Can or should stem cell mobilization and collection be delayed until so-called salvage transplant?

FAQ Library published on January 20, 2014 in Stem Cell Transplant
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Raymond L. Comenzo, MD
Professor of Medicine and Pathology
Tufts Medical Center
Boston, Massachusetts

Hello, my name is Ray Comenzo. I am a hematologist and professor of medicine and pathology at Tufts University School of Medicine. In my practice, I am frequently asked by patients and physicians, "Can or should stem cell mobilization and collection be delayed until so-called salvage transplant?" This is a difficult question for patients to understand in the era of so many new therapies. At the same time, the most important thing for patients and doctors to put clearly at the top of the list is what the patient wants. And often, it is the case that the patient has a year or two more years left in their job as a teacher or policeman or fireman before they can draw down their pension. And often, it is the case that a mother of two teenagers who have to get to college will not want to take the three to six months out of her time in order to undergo a stem cell transplant. Fortunately, for those patients, we know that delayed stem cell transplant is no less effective than early stem cell transplant. We have trials that have shown this over the years. However, that is not the question that I am asked that frequently. What I am asked is whether or not the patients can delay stem cell mobilization and collection.

Let me tell you a little bit about stem cell mobilization and collection. Stem cell mobilization refers to the administration of medicines that stimulate the stem cells in the bone marrow to leave the bone marrow and come out to the blood. When they come out to the blood, we can actually count them. Collection involves the use of either catheter or of the veins in the arms to remove the blood from a patient, put it through what looks like a washing machine at a high rate of speed and then return the blood to the patient having removed many of the white cells, the lymphocytes and monocytes, that contain the stem cell population. Patients may need to have this procedure done once, twice, perhaps three times in order to collect enough cells for two or three transplants, which is standard practice at most myeloma centers. The dose of cells that we need, the minimum dose about two million stem cells per kilogram, although most of us like to use five to eight million stem cells per kilogram in order to assure prompt recovery of the bone marrow of white blood cells, red blood cells, and platelets after transplant. Once the cells are collected, they are cryopreserved in liquid nitrogen, and they can remain in that state for decades and be used effectively at a much later time if need be. Because the novel agents that we have today worked so quickly in some instances and because some of them can slow down the bone marrow a bit and make it difficult to collect stem cells, and also because we want to collect stem cells at a point in time in the myelomas at a minimum. We like to collect stem cells after roughly four to six cycles of initial therapy early in the course of disease. Those stem cells represent cells that are collected at a time when a myeloma is at the minimum and when the bone marrow stem cell compartment has not been exposed to a lot of medications. The more medicines that a patient may receive to treat myeloma, the more difficult it may become for the bone marrow to function properly over time. We call those kinds of events low blood counts or cytopenias. Therefore, my bias is to collect stem cells early in the course of disease when we can collect the lot of them, freeze them for decades, and have them available to patients when they are needed. At the same time, it is important to keep in mind that myeloma causes organ damage; and if patients do not have their stem cells available to them at a time when a catastrophic relapse occurs, which fortunately occurs rarely, they will have some difficulty getting through the mobilization and collection process. This also is relevant to patients who are diagnosed in their 60s, better off having their stem cells collected at 67 than trying to have them collected at 74 after you have had multiple therapies. The stem cell compartment does decrease with age. Naturally, we use them up. So, those are my views. My bias is to collect early. It can be more difficult to collect later, and I think the majority of our centers allow us to band cells, we will bank cells for two or three transplants for each patient. Thank you very much.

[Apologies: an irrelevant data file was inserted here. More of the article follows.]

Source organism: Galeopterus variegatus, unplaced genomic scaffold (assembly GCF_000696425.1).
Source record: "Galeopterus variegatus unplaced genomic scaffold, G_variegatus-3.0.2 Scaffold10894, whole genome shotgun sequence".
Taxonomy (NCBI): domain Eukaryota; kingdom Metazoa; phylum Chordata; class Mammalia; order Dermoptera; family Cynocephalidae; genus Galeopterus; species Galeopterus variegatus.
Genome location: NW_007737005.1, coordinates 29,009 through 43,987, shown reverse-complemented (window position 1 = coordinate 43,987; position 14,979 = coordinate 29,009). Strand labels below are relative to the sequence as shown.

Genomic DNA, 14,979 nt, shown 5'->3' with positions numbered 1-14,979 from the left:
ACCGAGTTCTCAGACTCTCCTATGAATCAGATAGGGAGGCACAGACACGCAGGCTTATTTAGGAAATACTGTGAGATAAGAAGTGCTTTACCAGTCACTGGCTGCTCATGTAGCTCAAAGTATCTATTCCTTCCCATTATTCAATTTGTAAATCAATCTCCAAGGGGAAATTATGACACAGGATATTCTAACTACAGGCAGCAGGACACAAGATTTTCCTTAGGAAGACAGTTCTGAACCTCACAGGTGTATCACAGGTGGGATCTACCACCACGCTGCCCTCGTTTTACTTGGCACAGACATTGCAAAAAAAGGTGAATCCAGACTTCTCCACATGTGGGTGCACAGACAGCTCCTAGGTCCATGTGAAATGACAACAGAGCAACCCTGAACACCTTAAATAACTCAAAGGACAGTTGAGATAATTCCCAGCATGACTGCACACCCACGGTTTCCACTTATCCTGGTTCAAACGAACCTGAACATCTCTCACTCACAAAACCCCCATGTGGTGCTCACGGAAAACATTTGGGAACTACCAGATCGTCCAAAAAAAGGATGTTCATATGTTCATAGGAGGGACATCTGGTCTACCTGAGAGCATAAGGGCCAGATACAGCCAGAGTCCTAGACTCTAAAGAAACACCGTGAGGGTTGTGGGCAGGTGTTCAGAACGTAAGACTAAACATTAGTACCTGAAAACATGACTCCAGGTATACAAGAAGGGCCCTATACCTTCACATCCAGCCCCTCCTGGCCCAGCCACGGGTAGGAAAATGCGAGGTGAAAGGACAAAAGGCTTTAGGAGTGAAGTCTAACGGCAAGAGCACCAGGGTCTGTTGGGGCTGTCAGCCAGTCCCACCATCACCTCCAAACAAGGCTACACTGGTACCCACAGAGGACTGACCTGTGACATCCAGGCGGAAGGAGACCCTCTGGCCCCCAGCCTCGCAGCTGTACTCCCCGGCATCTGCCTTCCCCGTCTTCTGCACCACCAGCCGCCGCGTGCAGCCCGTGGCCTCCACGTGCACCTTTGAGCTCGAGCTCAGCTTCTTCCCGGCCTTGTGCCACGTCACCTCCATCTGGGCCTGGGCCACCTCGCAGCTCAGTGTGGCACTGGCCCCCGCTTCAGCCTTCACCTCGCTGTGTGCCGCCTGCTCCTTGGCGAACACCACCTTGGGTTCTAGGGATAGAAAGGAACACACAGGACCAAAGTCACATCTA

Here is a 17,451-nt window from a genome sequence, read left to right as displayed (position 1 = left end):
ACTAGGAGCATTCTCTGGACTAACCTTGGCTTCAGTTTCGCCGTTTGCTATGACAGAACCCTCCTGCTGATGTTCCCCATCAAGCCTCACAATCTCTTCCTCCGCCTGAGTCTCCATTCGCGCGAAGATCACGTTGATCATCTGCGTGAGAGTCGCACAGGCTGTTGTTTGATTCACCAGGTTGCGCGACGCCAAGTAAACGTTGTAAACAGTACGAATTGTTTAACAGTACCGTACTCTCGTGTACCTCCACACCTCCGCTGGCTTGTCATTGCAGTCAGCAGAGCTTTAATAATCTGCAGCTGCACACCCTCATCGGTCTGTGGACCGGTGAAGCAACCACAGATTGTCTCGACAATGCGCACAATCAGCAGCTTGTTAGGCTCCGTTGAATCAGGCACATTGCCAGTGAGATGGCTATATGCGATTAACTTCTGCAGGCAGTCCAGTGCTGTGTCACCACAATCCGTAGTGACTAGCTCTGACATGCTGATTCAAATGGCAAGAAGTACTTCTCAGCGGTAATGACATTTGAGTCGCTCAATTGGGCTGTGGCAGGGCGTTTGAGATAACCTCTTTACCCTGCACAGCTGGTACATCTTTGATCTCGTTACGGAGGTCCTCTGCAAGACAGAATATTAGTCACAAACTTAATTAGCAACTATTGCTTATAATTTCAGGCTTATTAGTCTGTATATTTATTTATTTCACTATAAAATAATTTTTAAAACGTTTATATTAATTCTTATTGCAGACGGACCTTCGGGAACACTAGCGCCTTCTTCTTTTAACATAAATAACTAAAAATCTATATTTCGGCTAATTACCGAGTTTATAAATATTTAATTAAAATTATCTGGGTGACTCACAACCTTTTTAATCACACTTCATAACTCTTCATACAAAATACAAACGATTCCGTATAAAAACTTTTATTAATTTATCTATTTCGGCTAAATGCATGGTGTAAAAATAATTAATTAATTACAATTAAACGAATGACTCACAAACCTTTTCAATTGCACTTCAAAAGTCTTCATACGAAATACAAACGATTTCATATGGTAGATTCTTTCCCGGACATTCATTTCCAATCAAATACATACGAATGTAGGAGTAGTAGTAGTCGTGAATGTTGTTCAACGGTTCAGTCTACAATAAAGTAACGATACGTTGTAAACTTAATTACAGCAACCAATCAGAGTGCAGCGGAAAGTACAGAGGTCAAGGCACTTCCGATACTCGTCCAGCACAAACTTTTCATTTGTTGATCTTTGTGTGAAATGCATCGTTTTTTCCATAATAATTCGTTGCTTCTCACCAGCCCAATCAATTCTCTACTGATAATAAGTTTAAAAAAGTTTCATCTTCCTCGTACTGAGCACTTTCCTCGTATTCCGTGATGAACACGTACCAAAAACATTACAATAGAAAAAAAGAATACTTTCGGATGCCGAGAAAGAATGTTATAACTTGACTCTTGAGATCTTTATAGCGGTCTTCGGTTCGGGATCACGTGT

Reviewed on January 17, 2017 for clinical relevance.

Last modified: February 8, 2017
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